This music show contains recycled material. Keep out of reach of children.

You can’t think about the music industry in Pakistan, without Coke Studio coming to mind…trust me, I’ve tried. The behemoth of a music show that The C***-C*** Company bestowed upon us some 12 years ago proved to be an instant hit amongst the Pakistani population. The model was simple and uncomplicated: a star-studded cast of the biggest names in music, a set-list consisting of remakes of popular Pakistani classics, and killer audio production. 

Since then, a number of copycat killers have emerged in the market, all of them funded by big corporations who ultimately call the shots. Nescafé gave us Nescafé Basement, Cornetto brought us Pop Rock, Ufone had its Uth Records, Pepsi had Pepsi Battle of the Bands, which technically first came out in 2002, six years before Coke Studio first aired, and technically doesn’t follow the same model, but is a music television show backed by a corporation, nonetheless, and now, even Kashmir Oil is hinting at something called ‘Kashmir Beats’. And while Coke Studio was initially an overnight success, in the past few years it has struggled to maintain its position as Pakistan’s favorite, drawing ire from fans for the seemingly cold-blooded murder of certain beloved songs. Also adding to this was the realization of the ways in which such corporate backed shows have possibly hindered progress in the music industry, and now, musicians and industry-observers can’t help but ask, why don’t these corporations invest in setting up proper infrastructure, instead of yet another show that doles out free music? 

This is why when I first heard that a new music show was headed our way this month, I was admittedly wary. VELO Sound Station, a digital-only music show produced by British American Tobacco’s brand of nicotine products, VELO, is the newest addition in our fast-multiplying collection of corporate-backed music shows. To be fair, the show has a lot of appeal. For one, Bilal Maqsood, who it seems like can do no wrong, is the executive producer. Secondly, it features musicians like LLM founder Natasha Noorani, djent-metal band Takatak, both belonging to the fringe community of non-mainstream musicians in Pakistan. However, no amount of performative (both figuratively and literally) diversity and inclusion can take away from the fact that at the end of the day, it is just another music show, the likes of which Pakistan has seen so many times over the past 12 years since Coke Studio came into existence.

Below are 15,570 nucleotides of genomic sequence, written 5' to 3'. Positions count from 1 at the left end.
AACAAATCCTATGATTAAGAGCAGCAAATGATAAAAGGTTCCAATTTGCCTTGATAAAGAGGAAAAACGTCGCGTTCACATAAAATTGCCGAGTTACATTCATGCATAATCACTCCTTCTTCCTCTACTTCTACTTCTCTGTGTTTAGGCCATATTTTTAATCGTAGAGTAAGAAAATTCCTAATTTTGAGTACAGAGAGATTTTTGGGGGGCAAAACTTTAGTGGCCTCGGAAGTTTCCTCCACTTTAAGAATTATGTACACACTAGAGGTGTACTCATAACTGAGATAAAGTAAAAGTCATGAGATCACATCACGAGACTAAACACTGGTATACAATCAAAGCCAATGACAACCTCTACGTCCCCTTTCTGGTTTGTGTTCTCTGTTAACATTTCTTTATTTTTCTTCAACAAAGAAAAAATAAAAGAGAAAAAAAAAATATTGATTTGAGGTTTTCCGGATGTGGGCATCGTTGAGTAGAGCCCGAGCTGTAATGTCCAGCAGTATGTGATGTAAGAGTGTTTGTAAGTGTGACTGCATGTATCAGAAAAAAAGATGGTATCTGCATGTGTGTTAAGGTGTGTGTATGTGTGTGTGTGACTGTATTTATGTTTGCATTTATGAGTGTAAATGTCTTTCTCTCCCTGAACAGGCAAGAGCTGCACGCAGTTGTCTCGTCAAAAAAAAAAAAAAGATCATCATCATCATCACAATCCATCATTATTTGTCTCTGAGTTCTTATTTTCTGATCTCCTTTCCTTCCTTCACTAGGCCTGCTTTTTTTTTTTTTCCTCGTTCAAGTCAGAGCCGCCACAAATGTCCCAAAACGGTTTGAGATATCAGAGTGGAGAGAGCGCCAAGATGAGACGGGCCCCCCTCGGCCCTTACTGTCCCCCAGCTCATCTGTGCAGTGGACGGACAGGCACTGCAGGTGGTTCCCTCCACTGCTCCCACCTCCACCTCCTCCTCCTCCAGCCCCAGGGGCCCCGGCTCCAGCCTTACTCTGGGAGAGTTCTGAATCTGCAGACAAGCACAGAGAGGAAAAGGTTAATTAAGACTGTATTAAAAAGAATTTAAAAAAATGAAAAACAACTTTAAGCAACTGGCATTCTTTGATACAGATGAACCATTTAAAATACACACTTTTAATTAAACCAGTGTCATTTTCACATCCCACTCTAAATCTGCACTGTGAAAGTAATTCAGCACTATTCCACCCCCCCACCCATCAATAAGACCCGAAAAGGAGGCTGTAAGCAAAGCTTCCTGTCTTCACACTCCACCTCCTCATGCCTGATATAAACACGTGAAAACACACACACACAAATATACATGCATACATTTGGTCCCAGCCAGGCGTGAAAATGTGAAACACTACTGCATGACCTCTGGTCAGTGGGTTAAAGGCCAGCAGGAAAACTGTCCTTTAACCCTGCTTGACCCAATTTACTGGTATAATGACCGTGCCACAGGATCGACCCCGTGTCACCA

“im not gonna even try and lipsync”

And that’s the thing about VELO Sound Station. It’s not bringing anything new to the table, apart from familiar sounding pop music, and really awkward dancing by a random mix of people in the background (Why is Shahbaz Shigri wearing a neon suit and cornrows? Why does the cameraman keep zooming in on Mehar Bano’s face? Why am I more drawn to these background faces than to the music itself?) The show was supposed to be everything Coke Studio isn’t, but I’m not sure that holds true beyond a shift in genre. Visually, it all looks the same, with a very similar set up: artist center stage, surrounded by musicians, giant panel of colorful LED lights behind them. If you told me it was filmed on the same set as Pepsi, I wouldn’t argue with you.  


However, this isn’t my biggest gripe with the show. The issue for me is that the concept itself is a tired one. No more corporate backed, celebrity endorsed pre-recorded music shows please, society has moved past the need for that. The fact that this is the sixth such show to come out within the last 12 years is worrying, to say the least. There’s a lot of stagnation in the industry right now, and it’s harder than ever to be an emerging artist in this country. If every brand tries to do the same thing as everyone before them did, we’re never going to see growth or innovation. All we’ll have is more of the same sounding music, with the same handful of people at the forefront. 

Instead, how about we bring back ticketed gigs? Open mics? Get audiences voting with their feet and paying with actual money, instead of airtime? Or maybe brands can invest in setting up record labels? Music TV shows like the ones in days of yore? Remember Indus Music, ARY Muzik, AAG TV and MTV Pakistan? How about more of those? Listen, I hope all you Business Bros™ are taking notes, these are all solid ideas. 

For what it’s worth, I’ll give VELO Sound Station credit for bringing newer voices to the forefront. Heck, I’ll even throw in a few points for deliberately staying away from the realm of sufi-folk fusion passion projects (God knows I wasted four years in university trying to chase a Led Zeppelin harmonium project that thankfully never saw light of the day), even if it resulted in a not particularly ground-breaking selection of pop songs. All I ask for in return is some genuine creativity and innovation please! Pop doesn’t have to stop, but maybe corporate backed television can take a timeout?   

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